Canada Remembers Those Lost in Battle of the Atlantic

December 10, 1939 - HMC Ships Ottawa, Restigouche, Fraser and St Laurent escort first Canadian Troop Convoy of Second World War. Source: Royal Canadian Navy

By The Maritime Executive | May 3, 2020

May 3 marks the 75th anniversary of the end of the Battle of the Atlantic. The Battle was the longest continuous military campaign in World War II, running from 1939 to the defeat of Nazi Germany in 1945. At its core was the Allied naval blockade of Germany, announced the day after the declaration of war, and Germany's subsequent counter-blockade.

The Battle of the Atlantic involved U-boats and other German warships and aircraft of the Luftwaffe against the Royal Navy, Royal Canadian Navy, United States Navy, and Allied merchant shipping. Over 30,000 sailors were killed on each side. The Allies lost around 3,500 supply ships and 175 warships. The Germans lost 783 submarines.

Convoys, coming mainly from North America and predominantly going to the United Kingdom and the Soviet Union, were protected for the most part by the British and Canadian forces. It was a formative experience for the Royal Canadian Navy, says Marc Milner in The Naval Service of Canada 1910-2010: The Centennial Story. “Fought largely by reservists in small ships built in Canada and operating from Canadian bases, the defence of North Atlantic trade against the submarine menace defined a naval role for Canada within a much larger alliance. After 1945, the RCN became the best anti-submarine warfare (A/S or ASW as it is now known) navy in the world as part of the North Atlantic Treaty Organization (NATO). But it was not an easy or direct path.”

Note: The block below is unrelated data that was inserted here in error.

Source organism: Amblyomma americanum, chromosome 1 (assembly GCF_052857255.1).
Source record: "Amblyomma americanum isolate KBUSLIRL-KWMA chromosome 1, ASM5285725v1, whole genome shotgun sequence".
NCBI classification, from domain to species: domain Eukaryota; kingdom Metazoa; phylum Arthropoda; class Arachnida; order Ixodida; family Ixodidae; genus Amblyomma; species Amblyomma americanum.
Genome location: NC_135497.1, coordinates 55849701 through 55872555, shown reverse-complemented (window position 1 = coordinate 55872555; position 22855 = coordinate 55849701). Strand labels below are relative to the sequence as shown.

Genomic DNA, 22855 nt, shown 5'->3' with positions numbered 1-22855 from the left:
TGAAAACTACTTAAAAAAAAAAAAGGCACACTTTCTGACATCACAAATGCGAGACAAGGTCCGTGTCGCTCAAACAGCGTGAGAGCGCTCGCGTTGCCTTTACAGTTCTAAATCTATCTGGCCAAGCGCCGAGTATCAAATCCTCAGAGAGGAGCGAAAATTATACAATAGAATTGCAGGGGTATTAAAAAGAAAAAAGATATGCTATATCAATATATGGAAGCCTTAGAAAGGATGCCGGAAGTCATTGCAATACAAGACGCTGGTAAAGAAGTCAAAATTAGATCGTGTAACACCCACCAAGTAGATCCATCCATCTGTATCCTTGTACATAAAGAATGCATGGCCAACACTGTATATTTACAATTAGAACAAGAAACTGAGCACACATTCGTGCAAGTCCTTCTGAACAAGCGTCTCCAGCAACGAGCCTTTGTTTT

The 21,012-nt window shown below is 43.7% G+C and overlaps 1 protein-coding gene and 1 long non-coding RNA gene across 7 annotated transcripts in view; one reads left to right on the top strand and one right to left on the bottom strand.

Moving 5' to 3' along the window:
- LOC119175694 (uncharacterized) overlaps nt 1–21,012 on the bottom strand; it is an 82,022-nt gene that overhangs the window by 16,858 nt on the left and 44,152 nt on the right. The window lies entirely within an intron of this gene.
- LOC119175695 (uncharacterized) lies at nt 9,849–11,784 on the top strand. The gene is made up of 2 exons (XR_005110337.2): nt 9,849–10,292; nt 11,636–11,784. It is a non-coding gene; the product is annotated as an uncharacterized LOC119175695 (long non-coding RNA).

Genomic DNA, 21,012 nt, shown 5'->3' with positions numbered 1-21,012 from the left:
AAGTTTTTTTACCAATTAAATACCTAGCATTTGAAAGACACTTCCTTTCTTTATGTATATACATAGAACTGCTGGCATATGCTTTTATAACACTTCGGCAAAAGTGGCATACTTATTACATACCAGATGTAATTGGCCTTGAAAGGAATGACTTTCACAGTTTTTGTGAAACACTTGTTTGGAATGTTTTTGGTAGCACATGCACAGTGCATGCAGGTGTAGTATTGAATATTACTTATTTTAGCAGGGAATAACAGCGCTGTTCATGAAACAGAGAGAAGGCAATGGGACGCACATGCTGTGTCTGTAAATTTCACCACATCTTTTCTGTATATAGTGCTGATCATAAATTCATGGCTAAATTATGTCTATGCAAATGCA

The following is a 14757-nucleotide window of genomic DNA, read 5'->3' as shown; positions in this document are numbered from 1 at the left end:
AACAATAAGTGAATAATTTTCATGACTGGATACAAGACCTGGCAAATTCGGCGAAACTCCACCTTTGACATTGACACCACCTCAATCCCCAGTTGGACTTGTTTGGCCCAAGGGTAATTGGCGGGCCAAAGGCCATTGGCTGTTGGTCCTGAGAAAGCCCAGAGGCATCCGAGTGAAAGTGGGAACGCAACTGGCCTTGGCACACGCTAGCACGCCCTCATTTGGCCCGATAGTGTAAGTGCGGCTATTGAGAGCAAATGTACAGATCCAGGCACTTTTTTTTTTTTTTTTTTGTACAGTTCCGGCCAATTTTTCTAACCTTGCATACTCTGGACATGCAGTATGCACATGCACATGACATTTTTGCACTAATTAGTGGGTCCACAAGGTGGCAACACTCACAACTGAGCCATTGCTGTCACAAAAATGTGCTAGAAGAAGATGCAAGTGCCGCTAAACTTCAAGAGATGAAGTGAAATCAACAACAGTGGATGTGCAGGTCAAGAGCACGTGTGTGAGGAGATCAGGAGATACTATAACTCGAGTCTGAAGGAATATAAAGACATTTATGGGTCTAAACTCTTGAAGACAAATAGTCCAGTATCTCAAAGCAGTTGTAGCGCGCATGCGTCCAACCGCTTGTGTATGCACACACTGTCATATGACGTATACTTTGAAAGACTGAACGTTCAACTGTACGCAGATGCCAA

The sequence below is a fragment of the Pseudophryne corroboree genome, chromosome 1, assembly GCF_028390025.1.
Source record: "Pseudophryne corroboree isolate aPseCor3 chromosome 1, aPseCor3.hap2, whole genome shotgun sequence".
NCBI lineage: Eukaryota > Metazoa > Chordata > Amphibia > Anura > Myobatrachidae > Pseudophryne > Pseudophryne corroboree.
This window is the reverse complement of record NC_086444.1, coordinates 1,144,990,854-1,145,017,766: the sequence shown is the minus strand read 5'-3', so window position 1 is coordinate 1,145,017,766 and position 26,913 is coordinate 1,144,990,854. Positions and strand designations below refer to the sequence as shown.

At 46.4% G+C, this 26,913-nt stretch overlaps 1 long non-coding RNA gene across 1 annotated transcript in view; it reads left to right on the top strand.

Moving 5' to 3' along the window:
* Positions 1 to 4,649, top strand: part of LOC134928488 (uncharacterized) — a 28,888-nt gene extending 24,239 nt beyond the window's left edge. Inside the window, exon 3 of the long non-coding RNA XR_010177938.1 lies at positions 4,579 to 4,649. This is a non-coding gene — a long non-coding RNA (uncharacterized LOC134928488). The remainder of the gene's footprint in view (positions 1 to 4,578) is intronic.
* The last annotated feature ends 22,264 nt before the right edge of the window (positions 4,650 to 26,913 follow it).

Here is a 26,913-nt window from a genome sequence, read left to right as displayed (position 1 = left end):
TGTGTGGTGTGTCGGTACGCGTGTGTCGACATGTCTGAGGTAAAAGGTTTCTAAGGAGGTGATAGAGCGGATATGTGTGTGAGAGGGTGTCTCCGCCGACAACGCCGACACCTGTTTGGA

Milner continues: “The RCN destroyed 33 enemy submarines during the war: three Italian and the rest German. It was, in the end, a very small proportion of the 1,000 U-boats sunk by the Allies between 1939 and 1945, and a very modest portion of the 500 of these claimed by naval vessels. But the real measure of the RCN’s war against the U-boats lay in the shipping safely escorted. Indeed, a huge proportion of the 25,000 ships brought safely across the Atlantic during the war moved under Canadian escort.”

“On Battle of the Atlantic Sunday our 75th anniversary year of victory in the Atlantic, we recognize the service of our veterans, their families, and the sacrifice of the many shipmates who never returned home,” said the Royal Canadian Navy in a tweet.

This article originally appeared here.